Medals from the Collection of Peter Duckers

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Date of Auction: 17th July 2019

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Estimate: £700 - £900

Pair: Major J. J. Muir, 1st, late 49th, Madras Native Infantry, who died while serving with the Madras Staff Corps at Bangalore in 1871

Indian General Service 1854-95, 1 clasp, Pegu (Ensn. J. J. Muir. 49th. Regt. M.N.I.); Indian Mutiny 1857-59, no clasp (Lt. J. J. Muir, 1st. Madras N. I.) contact marks, very fine (2) £700-£900

Footnote

Joseph Johnstone Muir was born in 1834 at Girvan, Ayrshire, the eldest son of Revd. John Muir, Minister of Kirkmabreck, and received a classical and mathematical education at Douglas Academy and the Edinburgh Military Academy. He became a Cadet of the H.E.I.C. in 1849, was appointed Ensign in the 49th Madras Native Infantry in June 1851. He saw active service in the Pegu operations of 1852-53 during the Second Burmese War, where he served in the Martaban Column under General Steel K.C.B., being present at the operations against and occupation of Tonghoo. He was advanced to Lieutenant in November 1856.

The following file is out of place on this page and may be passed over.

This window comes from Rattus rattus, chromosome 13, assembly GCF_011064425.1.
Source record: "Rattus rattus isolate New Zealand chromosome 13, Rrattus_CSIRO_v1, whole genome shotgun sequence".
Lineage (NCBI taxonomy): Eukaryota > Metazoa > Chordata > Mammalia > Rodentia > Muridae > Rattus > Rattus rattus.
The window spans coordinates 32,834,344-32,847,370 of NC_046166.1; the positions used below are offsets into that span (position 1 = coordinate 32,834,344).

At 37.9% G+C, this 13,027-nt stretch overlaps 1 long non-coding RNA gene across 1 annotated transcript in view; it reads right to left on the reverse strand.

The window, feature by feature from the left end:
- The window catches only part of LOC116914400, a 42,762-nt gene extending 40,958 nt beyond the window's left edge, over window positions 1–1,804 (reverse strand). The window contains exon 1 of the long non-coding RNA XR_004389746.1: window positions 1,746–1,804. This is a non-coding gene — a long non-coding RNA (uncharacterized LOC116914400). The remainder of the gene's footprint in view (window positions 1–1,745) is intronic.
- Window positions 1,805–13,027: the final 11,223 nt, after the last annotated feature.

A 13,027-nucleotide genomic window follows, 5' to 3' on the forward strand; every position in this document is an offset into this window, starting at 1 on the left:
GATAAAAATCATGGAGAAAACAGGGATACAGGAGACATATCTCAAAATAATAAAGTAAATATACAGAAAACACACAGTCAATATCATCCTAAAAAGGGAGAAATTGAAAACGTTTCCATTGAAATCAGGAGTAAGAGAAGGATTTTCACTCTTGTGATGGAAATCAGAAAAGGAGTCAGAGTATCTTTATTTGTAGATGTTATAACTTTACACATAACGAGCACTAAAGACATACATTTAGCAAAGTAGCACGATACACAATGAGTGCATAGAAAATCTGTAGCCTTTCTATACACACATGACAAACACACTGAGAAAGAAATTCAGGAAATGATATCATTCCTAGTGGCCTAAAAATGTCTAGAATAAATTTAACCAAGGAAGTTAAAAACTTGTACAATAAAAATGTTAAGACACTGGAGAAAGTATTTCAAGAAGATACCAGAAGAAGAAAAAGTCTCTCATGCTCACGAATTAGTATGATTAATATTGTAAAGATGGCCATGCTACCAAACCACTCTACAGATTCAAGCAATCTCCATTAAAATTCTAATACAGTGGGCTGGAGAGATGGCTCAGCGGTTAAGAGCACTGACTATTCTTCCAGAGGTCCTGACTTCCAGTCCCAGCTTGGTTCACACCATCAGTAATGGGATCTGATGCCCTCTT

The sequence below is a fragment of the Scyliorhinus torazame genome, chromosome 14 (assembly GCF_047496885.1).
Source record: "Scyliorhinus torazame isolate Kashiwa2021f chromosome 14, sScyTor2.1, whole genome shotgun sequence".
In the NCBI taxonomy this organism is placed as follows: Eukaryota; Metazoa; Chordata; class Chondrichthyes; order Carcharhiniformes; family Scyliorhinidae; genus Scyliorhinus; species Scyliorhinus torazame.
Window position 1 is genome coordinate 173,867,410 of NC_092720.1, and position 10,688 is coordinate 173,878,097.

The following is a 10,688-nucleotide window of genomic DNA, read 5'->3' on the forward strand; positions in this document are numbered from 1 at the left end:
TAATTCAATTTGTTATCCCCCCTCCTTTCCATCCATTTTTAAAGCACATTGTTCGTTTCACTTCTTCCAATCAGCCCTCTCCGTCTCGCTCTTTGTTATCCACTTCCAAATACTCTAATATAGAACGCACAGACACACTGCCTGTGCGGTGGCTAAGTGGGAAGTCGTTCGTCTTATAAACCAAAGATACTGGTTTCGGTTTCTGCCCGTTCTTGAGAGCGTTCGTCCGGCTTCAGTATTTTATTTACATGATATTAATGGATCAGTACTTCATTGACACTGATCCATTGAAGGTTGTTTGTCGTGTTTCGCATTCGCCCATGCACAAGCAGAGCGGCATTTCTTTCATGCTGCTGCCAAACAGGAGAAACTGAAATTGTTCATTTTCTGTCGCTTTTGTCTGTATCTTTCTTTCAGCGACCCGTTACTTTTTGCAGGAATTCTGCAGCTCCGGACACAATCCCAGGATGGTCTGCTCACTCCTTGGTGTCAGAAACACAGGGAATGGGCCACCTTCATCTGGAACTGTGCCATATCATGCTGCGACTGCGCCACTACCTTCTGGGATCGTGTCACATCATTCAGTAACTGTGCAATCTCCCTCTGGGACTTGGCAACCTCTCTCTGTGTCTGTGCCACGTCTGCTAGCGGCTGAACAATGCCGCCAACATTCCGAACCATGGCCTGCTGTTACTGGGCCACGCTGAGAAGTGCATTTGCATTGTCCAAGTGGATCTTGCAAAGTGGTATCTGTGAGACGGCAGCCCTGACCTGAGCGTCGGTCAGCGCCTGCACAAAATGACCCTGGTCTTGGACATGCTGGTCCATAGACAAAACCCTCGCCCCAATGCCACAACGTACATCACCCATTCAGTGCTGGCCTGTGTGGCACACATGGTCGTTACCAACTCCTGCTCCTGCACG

In the India Mutiny he served with the 1st Madras Native Infantry (Madras Rifles) against the mutineers in Bengal. He was present at the defence of Azimghur against Kooer Sing’s force in 1858, and joined in the pursuit of that chieftain with the force Brigadier Douglas in April 1858. Present in the subsequent actions of Azimghur and Ghoossee, and at the attack on the rebels in the Jugdespore Jungle 4th June 1858.

Muir died, serving in the rank of Major, in Bangalore in December 1871. A Notice of Death appeared in the Ardrossan Herald in February 1872 and an obituary in The Broad Arrow the same month, which stated, amongst other details about his career, that he was:
‘..at one time adjutant of his corps, and as such was second to none in knowledge of work and professional zeal. Since the breaking up of his own regiment, he had done duty with various capacities with different corps, the last appointment he held being that of officiating wing officer of the 27th
N.I. He was very popular with his brother officers in Bangalore, by whom his loss is much deplored.’

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